The best thing about the Only Café’s festivals is that Fabian seems to have managed to convince the guys at King Brewery to show up with an unfiltered, dry hopped version of King Pilsner. Now, King Pilsner is a solid, dependable, offering. It’s well made and it never changes. I don’t think I’ve ever had a bad one, and I’ve been drinking it on and off since 2003. The unfiltered, dry hopped version is marvellous; pretty much perfect for the environment on the patio in February as well. Given my druthers, I would have walked out with the keg. I like variety as much as the next fickle blogger, but if you told me I could only drink one beer for the next year, it’s that one.

Brewery Launches

The fact that I was talking about equilibrium in Ontario and the launch of new craft breweries in my last post was not a fluke exactly. What I wanted to do was explain the way that I’m now looking at new breweries in Ontario. It may not seem like the best way to develop a taxonomy for new microbreweries is to look at evolutionary modeling, but I’m fairly confident that it’s as good as any other thinking on the subject. I put it to you this way: I would rather think in moderately abstract terms than learn the specific obfuscatory language attributed to marketing. At some point in the last month, I saw Bud Light referred to as a ‘velocity brand.’ Doubleplusgood.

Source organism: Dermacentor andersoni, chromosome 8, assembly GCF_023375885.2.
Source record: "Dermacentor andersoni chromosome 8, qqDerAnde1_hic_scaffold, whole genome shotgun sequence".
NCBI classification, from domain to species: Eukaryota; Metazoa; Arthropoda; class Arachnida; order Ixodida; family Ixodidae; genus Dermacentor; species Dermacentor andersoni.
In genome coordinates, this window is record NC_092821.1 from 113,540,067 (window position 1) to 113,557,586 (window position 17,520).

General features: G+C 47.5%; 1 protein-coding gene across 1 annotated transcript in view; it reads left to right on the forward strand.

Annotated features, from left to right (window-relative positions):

Hops and Robbers

Saturday saw the release of Double Trouble Brewing’s Hops and Robbers at the Burger Bar.

The beer is an India Pale Ale; a hybrid somewhere between the English and American styles with a crystal malt backbone. Claude Lefebvre and Nathan Dunsmoor are the brains behind Double Trouble, but the brewer is Paul Dickey. Paul is much in demand these days, possibly due to the fact that just about everything he brews is balanced and drinkable. He’s got Cheshire Valley. And Kensington Brewing Company’s Augusta Ale.